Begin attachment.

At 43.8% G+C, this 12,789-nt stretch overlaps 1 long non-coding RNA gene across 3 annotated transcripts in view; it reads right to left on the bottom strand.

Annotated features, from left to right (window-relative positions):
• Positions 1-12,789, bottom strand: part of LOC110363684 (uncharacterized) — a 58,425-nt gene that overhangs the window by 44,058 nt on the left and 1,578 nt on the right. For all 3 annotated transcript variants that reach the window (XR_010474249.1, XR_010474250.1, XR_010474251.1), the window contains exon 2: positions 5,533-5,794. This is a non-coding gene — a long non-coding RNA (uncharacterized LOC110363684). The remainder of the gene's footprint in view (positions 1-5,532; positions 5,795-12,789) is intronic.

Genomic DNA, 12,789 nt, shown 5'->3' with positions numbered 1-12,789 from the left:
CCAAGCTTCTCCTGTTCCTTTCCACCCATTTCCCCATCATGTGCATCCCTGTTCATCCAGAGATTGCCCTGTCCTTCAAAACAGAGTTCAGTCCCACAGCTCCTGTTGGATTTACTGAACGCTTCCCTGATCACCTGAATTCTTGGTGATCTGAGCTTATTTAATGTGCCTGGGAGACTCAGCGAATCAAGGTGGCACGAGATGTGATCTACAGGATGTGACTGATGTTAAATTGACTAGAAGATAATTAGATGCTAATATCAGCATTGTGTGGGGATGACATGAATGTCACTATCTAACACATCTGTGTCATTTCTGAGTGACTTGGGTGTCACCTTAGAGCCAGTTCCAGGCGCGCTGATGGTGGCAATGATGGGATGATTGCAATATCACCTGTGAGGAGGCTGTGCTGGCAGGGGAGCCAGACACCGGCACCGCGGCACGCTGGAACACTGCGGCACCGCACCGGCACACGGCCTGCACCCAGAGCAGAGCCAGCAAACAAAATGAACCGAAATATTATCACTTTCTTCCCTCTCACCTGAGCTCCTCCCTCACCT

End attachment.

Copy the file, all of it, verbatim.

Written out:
At 43.8% G+C, this 12,789-nt stretch overlaps 1 long non-coding RNA gene across 3 annotated transcripts in view; it reads right to left on the bottom strand.

Annotated features, from left to right (window-relative positions):
• Positions 1-12,789, bottom strand: part of LOC110363684 (uncharacterized) — a 58,425-nt gene that overhangs the window by 44,058 nt on the left and 1,578 nt on the right. For all 3 annotated transcript variants that reach the window (XR_010474249.1, XR_010474250.1, XR_010474251.1), the window contains exon 2: positions 5,533-5,794. This is a non-coding gene — a long non-coding RNA (uncharacterized LOC110363684). The remainder of the gene's footprint in view (positions 1-5,532; positions 5,795-12,789) is intronic.

Genomic DNA, 12,789 nt, shown 5'->3' with positions numbered 1-12,789 from the left:
CCAAGCTTCTCCTGTTCCTTTCCACCCATTTCCCCATCATGTGCATCCCTGTTCATCCAGAGATTGCCCTGTCCTTCAAAACAGAGTTCAGTCCCACAGCTCCTGTTGGATTTACTGAACGCTTCCCTGATCACCTGAATTCTTGGTGATCTGAGCTTATTTAATGTGCCTGGGAGACTCAGCGAATCAAGGTGGCACGAGATGTGATCTACAGGATGTGACTGATGTTAAATTGACTAGAAGATAATTAGATGCTAATATCAGCATTGTGTGGGGATGACATGAATGTCACTATCTAACACATCTGTGTCATTTCTGAGTGACTTGGGTGTCACCTTAGAGCCAGTTCCAGGCGCGCTGATGGTGGCAATGATGGGATGATTGCAATATCACCTGTGAGGAGGCTGTGCTGGCAGGGGAGCCAGACACCGGCACCGCGGCACGCTGGAACACTGCGGCACCGCACCGGCACACGGCCTGCACCCAGAGCAGAGCCAGCAAACAAAATGAACCGAAATATTATCACTTTCTTCCCTCTCACCTGAGCTCCTCCCTCACCT